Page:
Gravitational waves is physics’ greatest stepping stone

In 1915 Albert Einstein put forward his theory of general relativity (1), which predicted gravitational waves – waves which transport energy as gravitational radiation from huge space events. He stated, although these waves existed they would be too weak to ever detect.

Yet one hundred years after Einstein’s prediction, employees at LIGO, The Laser Interferometer Gravitational-Wave Observatory, announced the direct detection of gravitational waves (2), confirming Einstein’s theory and causing scientists around the world to reach for the nearest glass of champagne. Now the waves have been detected, the fun can begin.

Einstein’s theory says that masses (such as the sun) would cause the warping of space-time around them. You can think of space-time as a piece of cling film stretched over a container. Placing a boiled egg on the cling film would create a dip warping the cling film, just as the mass of a sun would warp space-time around it. A slight distortion in this space would distort nearby regions, causing ripples in the curvature of space-time namely gravitational waves.

Professor Stephen Hawking described how the detection of such waves is a stepping stone for science telling BBC news (3) “Apart from testing (Albert Einstein’s theory of) General Relativity, we could hope to see black holes through the history of the Universe. We may even see relics of the very early Universe during the Big Bang at some of the most extreme energies possible.”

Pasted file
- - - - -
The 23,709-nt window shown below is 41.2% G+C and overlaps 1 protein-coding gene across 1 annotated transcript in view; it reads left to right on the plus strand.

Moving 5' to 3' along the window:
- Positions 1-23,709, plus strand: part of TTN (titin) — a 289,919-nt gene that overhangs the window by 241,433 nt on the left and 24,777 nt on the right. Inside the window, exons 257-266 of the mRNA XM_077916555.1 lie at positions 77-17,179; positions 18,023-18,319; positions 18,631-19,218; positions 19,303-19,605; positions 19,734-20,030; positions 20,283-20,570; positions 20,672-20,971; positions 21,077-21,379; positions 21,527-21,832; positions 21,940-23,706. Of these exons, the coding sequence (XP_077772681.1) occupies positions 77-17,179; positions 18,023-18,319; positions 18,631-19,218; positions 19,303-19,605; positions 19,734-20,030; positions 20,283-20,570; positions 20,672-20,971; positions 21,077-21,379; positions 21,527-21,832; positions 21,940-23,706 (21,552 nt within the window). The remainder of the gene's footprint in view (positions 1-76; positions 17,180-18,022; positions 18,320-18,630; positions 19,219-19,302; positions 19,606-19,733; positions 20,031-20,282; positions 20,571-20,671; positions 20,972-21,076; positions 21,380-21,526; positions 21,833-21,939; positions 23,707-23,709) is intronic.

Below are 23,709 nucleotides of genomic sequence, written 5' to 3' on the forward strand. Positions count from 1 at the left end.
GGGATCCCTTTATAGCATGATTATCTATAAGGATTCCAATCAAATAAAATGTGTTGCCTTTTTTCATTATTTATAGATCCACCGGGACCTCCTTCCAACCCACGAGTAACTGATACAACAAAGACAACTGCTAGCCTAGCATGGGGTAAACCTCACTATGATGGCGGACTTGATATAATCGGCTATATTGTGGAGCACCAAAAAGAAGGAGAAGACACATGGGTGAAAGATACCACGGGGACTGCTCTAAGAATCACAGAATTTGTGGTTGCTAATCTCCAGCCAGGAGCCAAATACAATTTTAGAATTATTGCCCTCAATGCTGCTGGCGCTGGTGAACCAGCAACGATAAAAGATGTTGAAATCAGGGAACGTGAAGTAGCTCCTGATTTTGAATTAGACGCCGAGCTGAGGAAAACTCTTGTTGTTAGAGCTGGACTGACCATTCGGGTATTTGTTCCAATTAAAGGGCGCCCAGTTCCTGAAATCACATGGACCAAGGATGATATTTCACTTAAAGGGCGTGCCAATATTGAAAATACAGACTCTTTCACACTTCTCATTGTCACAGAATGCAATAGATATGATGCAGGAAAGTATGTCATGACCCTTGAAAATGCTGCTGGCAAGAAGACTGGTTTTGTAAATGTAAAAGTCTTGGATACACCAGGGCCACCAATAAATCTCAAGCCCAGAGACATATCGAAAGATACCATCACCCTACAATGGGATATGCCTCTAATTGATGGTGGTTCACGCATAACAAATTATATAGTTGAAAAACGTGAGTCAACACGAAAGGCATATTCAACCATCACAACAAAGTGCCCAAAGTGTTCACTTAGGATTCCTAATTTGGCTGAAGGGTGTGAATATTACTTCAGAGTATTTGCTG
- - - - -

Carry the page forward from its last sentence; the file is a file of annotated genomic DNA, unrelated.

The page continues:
Gravitational waves, unlike light, are hardly affected by what they pass through so carry and hold the information sent out from an astronomical object, such as a black hole or neutron star. These waves will allow astronomers to observe the predicted wonders of the night sky in a whole new way leading to further astronomical discoveries.

Even more exciting is that the waves act as time windows into the past. The deeper into the universe you “look”, the further back in time you observe, and with gravitational waves we can go deeper than ever before. There is even a possibility that we could look all the way back to the beginning as Professor Bernard Schutz, from Cardiff University told BBC (3) “With gravitational waves, we do expect eventually to see the Big Bang itself.”

Combining this new look of the universe and these time windows into the past, gravitational waves may offer the physicists greatest Christmas present – the grand unification of forces or the “Theory of everything”. Currently Einstein’s theory of general relativity (which describes the large) and quantum mechanics (which describe the small) do not gel with each other. It is one day hoped, by scientists such as Stephen Hawking, that the theory can formulate an equation that explains all physical phenomena.

Thanks to LIGO’s gravitational wave discovery physics is about to enter a new golden age. Up until the 16th century we believed Earth to be a flat planet with an edge, but now we dismiss the idea. Will humans in the future be laughing at us for believing in Einstein’s ridiculous theories or will they herald him as we do, as one of the greatest minds of all time? Space-time will tell.

By Luke Molloy, 2nd Year Physics


(1) Einstein, A. 1916. Translation Lawson, R 2016. [ONLINE] Available at: [Accessed 10 February 2016].

(2)  News | Gravitational Waves Detected 100 Years After Einstein’s Prediction | LIGO Lab | Caltech . 2016. News | Gravitational Waves Detected 100 Years After Einstein’s Prediction | LIGO Lab | Caltech. [ONLINE] Available at: [Accessed 13 February 2016].

(3) Einstein’s gravitational waves ‘seen’ from black holes – BBC News. 2016. Einstein’s gravitational waves ‘seen’ from black holes – BBC News. [ONLINE] Available at: [Accessed 13 F

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